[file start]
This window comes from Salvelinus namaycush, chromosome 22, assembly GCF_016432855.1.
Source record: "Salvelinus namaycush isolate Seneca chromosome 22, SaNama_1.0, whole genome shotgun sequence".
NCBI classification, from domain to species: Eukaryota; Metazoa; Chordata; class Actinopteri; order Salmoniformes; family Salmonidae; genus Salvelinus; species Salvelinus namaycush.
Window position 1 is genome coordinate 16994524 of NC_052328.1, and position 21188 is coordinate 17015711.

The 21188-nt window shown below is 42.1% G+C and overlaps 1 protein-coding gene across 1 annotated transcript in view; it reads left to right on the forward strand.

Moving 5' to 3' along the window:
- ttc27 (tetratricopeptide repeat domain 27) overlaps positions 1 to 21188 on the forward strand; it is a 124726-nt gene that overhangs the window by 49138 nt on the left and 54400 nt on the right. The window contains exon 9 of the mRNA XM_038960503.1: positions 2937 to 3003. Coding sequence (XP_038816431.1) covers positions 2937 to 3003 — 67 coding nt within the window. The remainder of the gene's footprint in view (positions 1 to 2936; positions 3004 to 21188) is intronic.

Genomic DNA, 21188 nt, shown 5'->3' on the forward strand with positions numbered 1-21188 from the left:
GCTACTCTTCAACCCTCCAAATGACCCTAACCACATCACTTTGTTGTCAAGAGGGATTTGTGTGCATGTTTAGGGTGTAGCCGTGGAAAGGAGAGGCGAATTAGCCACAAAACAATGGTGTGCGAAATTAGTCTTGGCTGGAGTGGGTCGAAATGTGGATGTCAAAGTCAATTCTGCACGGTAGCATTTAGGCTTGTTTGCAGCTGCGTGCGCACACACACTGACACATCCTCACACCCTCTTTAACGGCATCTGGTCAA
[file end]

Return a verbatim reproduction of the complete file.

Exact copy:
This window comes from Salvelinus namaycush, chromosome 22, assembly GCF_016432855.1.
Source record: "Salvelinus namaycush isolate Seneca chromosome 22, SaNama_1.0, whole genome shotgun sequence".
NCBI classification, from domain to species: Eukaryota; Metazoa; Chordata; class Actinopteri; order Salmoniformes; family Salmonidae; genus Salvelinus; species Salvelinus namaycush.
Window position 1 is genome coordinate 16994524 of NC_052328.1, and position 21188 is coordinate 17015711.

The 21188-nt window shown below is 42.1% G+C and overlaps 1 protein-coding gene across 1 annotated transcript in view; it reads left to right on the forward strand.

Moving 5' to 3' along the window:
- ttc27 (tetratricopeptide repeat domain 27) overlaps positions 1 to 21188 on the forward strand; it is a 124726-nt gene that overhangs the window by 49138 nt on the left and 54400 nt on the right. The window contains exon 9 of the mRNA XM_038960503.1: positions 2937 to 3003. Coding sequence (XP_038816431.1) covers positions 2937 to 3003 — 67 coding nt within the window. The remainder of the gene's footprint in view (positions 1 to 2936; positions 3004 to 21188) is intronic.

Genomic DNA, 21188 nt, shown 5'->3' on the forward strand with positions numbered 1-21188 from the left:
GCTACTCTTCAACCCTCCAAATGACCCTAACCACATCACTTTGTTGTCAAGAGGGATTTGTGTGCATGTTTAGGGTGTAGCCGTGGAAAGGAGAGGCGAATTAGCCACAAAACAATGGTGTGCGAAATTAGTCTTGGCTGGAGTGGGTCGAAATGTGGATGTCAAAGTCAATTCTGCACGGTAGCATTTAGGCTTGTTTGCAGCTGCGTGCGCACACACACTGACACATCCTCACACCCTCTTTAACGGCATCTGGTCAA